(also known as "parlor magic," "club magic" or "cabaret magic") is that aspect of magic
that fits conveniently between stage illusions
and close-up magic
. It is more intimate than stage magic
because it doesn't require expensive, large-scale stage equipment and can thus be performed closer to one's audience and while standing on the same level as them. In addition, parlor magicians
usually perform for largish crowds without the benefit of a full-scale theatrical stage. On the other hand, many of the tricks performed by parlor magicians are sufficiently angle-sensitive as to make them impossible to perform as close as micromagicians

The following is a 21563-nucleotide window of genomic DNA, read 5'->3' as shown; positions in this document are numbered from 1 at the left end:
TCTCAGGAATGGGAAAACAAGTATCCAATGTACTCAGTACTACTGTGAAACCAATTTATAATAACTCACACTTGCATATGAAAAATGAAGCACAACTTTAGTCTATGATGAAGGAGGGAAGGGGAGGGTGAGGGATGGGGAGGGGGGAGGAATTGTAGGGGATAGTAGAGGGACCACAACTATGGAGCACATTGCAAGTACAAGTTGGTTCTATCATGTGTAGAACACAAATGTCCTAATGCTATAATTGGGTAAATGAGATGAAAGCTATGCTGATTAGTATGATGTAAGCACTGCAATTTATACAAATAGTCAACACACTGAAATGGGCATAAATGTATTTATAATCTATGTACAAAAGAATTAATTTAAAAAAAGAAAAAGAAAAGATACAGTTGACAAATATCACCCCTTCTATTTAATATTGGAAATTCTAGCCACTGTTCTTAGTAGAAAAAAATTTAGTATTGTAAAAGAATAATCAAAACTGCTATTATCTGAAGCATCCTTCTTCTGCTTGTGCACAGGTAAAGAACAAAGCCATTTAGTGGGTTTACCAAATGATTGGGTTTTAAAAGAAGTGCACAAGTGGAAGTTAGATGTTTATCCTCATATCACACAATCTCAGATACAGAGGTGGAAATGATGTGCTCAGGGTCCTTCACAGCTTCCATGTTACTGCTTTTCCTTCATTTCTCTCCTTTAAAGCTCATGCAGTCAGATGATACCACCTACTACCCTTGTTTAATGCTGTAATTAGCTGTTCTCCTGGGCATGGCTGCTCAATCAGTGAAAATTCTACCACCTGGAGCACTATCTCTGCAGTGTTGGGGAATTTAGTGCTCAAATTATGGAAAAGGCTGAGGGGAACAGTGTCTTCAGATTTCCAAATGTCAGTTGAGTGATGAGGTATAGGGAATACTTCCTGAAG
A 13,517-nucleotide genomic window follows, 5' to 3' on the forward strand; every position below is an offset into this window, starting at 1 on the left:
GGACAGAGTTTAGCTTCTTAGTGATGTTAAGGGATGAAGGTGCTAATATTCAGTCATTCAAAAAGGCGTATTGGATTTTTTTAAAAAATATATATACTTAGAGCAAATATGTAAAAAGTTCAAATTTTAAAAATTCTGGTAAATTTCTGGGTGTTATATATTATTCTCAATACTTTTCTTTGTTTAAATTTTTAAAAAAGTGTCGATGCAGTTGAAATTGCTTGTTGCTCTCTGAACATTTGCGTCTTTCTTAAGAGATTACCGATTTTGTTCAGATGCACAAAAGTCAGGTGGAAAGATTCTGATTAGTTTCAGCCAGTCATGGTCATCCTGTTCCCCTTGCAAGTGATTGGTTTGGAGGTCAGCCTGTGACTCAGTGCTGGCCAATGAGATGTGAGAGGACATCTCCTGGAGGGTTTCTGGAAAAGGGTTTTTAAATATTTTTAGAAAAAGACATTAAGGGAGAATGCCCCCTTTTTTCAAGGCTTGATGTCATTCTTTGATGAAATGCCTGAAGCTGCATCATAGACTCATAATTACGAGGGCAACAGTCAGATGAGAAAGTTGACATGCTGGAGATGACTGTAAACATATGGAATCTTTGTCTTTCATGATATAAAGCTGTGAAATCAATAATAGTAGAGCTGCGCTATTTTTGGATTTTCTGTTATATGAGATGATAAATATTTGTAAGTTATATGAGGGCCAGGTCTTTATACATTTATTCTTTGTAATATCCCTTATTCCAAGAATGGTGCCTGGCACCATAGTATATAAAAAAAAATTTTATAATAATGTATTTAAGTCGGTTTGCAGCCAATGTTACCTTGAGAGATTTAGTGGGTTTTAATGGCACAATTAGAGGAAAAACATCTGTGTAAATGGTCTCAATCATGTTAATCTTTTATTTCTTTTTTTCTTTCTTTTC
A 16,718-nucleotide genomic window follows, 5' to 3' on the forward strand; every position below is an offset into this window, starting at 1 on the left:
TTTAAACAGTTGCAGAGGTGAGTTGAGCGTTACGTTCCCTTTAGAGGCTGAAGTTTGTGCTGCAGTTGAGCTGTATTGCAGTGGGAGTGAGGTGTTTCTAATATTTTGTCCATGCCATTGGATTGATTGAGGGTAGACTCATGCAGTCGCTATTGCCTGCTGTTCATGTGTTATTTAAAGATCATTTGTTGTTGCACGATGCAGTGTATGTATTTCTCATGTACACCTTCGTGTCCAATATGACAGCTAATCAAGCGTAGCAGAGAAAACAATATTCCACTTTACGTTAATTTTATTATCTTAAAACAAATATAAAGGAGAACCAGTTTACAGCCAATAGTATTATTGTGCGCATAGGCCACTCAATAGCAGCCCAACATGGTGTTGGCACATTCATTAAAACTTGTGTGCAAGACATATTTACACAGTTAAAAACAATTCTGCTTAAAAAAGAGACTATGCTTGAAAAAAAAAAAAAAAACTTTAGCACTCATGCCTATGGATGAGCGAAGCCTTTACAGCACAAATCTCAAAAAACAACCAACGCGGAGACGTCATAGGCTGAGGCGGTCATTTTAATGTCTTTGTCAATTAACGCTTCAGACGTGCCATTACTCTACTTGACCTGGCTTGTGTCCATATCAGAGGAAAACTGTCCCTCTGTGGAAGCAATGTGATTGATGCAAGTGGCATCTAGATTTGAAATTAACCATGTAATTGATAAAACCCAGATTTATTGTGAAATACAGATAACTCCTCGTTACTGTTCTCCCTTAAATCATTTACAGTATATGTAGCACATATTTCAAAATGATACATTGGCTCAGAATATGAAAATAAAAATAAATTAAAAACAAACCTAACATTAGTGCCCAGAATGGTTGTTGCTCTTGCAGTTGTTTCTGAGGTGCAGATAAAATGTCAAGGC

Though it's true T.A. Waters in his Encyclopedia of Magic and Magicians referred to "parlor magic" as a pejorative that implied "an effect under discussion is not suitable for professional performance," most magicians do not have such a poor opinion of this branch of magic. In fact, most working magicians are parlor/platform magicians.
Most magicians generally prefer the term "platform magic" rather than "parlor magic." Their presentation style is usually comical.